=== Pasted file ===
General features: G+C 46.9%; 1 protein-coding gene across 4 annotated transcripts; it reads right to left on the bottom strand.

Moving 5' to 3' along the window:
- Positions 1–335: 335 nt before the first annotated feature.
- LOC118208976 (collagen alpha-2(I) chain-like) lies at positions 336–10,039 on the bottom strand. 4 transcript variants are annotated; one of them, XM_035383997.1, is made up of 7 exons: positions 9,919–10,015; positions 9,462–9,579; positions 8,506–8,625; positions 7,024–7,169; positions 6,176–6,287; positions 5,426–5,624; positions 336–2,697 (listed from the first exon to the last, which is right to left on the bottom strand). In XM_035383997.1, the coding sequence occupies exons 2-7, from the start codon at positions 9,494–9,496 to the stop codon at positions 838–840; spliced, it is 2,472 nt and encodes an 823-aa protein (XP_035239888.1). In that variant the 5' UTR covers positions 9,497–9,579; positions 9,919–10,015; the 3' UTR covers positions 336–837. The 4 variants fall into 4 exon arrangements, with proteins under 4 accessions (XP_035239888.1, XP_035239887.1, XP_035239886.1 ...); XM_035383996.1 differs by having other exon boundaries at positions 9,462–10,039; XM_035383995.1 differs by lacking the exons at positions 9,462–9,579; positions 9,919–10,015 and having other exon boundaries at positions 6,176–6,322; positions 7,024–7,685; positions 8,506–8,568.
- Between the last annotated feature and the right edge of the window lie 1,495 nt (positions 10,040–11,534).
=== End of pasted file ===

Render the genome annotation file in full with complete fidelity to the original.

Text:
General features: G+C 46.9%; 1 protein-coding gene across 4 annotated transcripts; it reads right to left on the bottom strand.

Moving 5' to 3' along the window:
- Positions 1–335: 335 nt before the first annotated feature.
- LOC118208976 (collagen alpha-2(I) chain-like) lies at positions 336–10,039 on the bottom strand. 4 transcript variants are annotated; one of them, XM_035383997.1, is made up of 7 exons: positions 9,919–10,015; positions 9,462–9,579; positions 8,506–8,625; positions 7,024–7,169; positions 6,176–6,287; positions 5,426–5,624; positions 336–2,697 (listed from the first exon to the last, which is right to left on the bottom strand). In XM_035383997.1, the coding sequence occupies exons 2-7, from the start codon at positions 9,494–9,496 to the stop codon at positions 838–840; spliced, it is 2,472 nt and encodes an 823-aa protein (XP_035239888.1). In that variant the 5' UTR covers positions 9,497–9,579; positions 9,919–10,015; the 3' UTR covers positions 336–837. The 4 variants fall into 4 exon arrangements, with proteins under 4 accessions (XP_035239888.1, XP_035239887.1, XP_035239886.1 ...); XM_035383996.1 differs by having other exon boundaries at positions 9,462–10,039; XM_035383995.1 differs by lacking the exons at positions 9,462–9,579; positions 9,919–10,015 and having other exon boundaries at positions 6,176–6,322; positions 7,024–7,685; positions 8,506–8,568.
- Between the last annotated feature and the right edge of the window lie 1,495 nt (positions 10,040–11,534).